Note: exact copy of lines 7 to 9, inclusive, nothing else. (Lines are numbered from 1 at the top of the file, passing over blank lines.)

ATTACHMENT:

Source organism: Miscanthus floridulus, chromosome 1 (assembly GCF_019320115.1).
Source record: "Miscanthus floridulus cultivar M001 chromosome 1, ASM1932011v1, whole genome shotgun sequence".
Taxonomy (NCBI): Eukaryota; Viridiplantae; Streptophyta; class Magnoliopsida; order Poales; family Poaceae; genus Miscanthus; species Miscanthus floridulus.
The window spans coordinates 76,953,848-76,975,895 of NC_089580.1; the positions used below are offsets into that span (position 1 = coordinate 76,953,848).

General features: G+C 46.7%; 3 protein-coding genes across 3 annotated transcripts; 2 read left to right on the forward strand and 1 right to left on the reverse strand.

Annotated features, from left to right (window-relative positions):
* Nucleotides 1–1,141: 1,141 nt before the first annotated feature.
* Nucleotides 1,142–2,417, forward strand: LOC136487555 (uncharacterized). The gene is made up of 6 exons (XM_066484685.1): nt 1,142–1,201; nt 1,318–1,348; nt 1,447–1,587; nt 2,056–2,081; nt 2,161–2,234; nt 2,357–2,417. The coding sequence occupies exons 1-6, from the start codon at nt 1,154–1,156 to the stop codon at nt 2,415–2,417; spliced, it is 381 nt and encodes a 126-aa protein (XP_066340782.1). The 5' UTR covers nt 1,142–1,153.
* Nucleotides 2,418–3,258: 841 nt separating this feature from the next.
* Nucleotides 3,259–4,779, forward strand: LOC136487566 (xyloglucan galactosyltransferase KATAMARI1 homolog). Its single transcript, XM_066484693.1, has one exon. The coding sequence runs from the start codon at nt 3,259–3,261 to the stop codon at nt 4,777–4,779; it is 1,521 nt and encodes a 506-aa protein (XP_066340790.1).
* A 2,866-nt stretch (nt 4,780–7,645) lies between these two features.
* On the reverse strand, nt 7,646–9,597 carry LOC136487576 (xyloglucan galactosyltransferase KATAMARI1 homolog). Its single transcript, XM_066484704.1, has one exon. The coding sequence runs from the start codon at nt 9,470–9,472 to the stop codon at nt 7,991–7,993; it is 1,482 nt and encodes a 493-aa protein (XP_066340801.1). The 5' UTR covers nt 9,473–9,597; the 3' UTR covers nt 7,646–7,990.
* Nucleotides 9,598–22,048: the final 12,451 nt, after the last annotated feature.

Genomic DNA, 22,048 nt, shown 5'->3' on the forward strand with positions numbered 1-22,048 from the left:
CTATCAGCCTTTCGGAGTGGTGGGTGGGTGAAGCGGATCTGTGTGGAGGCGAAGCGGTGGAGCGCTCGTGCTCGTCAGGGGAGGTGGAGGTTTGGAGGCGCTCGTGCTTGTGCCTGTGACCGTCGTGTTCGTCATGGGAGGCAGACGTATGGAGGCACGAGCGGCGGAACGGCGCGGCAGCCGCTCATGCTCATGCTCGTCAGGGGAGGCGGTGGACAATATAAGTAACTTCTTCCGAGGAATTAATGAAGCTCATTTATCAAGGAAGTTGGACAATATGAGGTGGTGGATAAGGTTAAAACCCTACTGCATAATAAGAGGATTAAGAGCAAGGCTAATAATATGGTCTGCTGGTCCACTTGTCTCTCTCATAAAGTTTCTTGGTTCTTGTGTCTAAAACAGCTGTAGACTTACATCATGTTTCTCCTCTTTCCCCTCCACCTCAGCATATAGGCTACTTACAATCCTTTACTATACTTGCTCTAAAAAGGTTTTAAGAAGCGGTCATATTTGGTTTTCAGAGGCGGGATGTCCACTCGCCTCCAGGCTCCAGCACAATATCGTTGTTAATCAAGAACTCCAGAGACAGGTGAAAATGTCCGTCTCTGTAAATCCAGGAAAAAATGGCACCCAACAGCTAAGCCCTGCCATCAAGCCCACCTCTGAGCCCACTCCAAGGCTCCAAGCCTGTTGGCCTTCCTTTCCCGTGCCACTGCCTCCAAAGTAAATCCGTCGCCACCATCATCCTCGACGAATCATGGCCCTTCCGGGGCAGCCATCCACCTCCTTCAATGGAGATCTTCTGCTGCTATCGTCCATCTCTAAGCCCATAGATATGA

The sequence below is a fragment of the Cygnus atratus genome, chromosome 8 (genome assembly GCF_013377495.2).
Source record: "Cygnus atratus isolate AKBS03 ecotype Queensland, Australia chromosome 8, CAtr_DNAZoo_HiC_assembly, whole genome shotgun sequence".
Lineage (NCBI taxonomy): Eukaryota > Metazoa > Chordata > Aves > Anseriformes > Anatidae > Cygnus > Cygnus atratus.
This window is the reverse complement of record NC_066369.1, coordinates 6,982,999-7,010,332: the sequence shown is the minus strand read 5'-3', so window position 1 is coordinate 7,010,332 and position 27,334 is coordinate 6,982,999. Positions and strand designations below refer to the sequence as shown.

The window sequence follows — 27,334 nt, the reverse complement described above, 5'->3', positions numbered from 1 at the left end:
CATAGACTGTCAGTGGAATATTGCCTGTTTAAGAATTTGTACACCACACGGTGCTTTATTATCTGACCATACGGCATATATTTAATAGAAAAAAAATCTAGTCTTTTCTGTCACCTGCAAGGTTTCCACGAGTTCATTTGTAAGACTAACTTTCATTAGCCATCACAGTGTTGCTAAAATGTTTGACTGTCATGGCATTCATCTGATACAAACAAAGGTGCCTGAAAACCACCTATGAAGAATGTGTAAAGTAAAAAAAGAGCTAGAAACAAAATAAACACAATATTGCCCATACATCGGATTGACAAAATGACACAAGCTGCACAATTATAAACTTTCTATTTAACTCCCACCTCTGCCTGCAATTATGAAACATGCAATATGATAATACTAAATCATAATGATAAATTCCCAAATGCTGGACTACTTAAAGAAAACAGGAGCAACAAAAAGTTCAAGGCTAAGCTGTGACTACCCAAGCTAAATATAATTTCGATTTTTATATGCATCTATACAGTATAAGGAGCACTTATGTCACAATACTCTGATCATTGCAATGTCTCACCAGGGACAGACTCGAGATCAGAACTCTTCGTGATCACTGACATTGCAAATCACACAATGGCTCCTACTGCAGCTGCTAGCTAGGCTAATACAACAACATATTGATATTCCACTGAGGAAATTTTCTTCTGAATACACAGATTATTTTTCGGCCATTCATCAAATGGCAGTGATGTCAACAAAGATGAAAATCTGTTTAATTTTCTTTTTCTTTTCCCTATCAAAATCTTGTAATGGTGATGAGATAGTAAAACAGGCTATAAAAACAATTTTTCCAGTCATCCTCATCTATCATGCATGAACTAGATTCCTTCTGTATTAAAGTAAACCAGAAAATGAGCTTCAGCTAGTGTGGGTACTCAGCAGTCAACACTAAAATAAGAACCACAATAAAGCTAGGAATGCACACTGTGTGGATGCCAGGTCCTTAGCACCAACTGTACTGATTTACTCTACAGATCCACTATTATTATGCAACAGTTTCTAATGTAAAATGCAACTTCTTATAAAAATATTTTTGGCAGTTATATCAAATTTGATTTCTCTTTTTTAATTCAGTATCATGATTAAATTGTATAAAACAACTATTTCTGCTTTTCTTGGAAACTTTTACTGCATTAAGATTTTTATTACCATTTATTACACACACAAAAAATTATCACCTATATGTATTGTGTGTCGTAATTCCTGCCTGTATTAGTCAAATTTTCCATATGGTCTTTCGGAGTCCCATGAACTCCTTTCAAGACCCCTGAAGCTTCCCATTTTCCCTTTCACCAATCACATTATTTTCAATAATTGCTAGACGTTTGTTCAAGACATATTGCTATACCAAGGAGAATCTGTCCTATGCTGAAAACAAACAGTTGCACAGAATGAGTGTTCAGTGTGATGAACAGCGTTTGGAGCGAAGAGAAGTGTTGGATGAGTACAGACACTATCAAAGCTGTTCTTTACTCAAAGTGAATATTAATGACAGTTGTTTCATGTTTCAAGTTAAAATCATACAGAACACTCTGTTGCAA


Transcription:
* Nucleotides 1–1,141: 1,141 nt before the first annotated feature.
* Nucleotides 1,142–2,417, forward strand: LOC136487555 (uncharacterized). The gene is made up of 6 exons (XM_066484685.1): nt 1,142–1,201; nt 1,318–1,348; nt 1,447–1,587; nt 2,056–2,081; nt 2,161–2,234; nt 2,357–2,417. The coding sequence occupies exons 1-6, from the start codon at nt 1,154–1,156 to the stop codon at nt 2,415–2,417; spliced, it is 381 nt and encodes a 126-aa protein (XP_066340782.1). The 5' UTR covers nt 1,142–1,153.
* Nucleotides 2,418–3,258: 841 nt separating this feature from the next.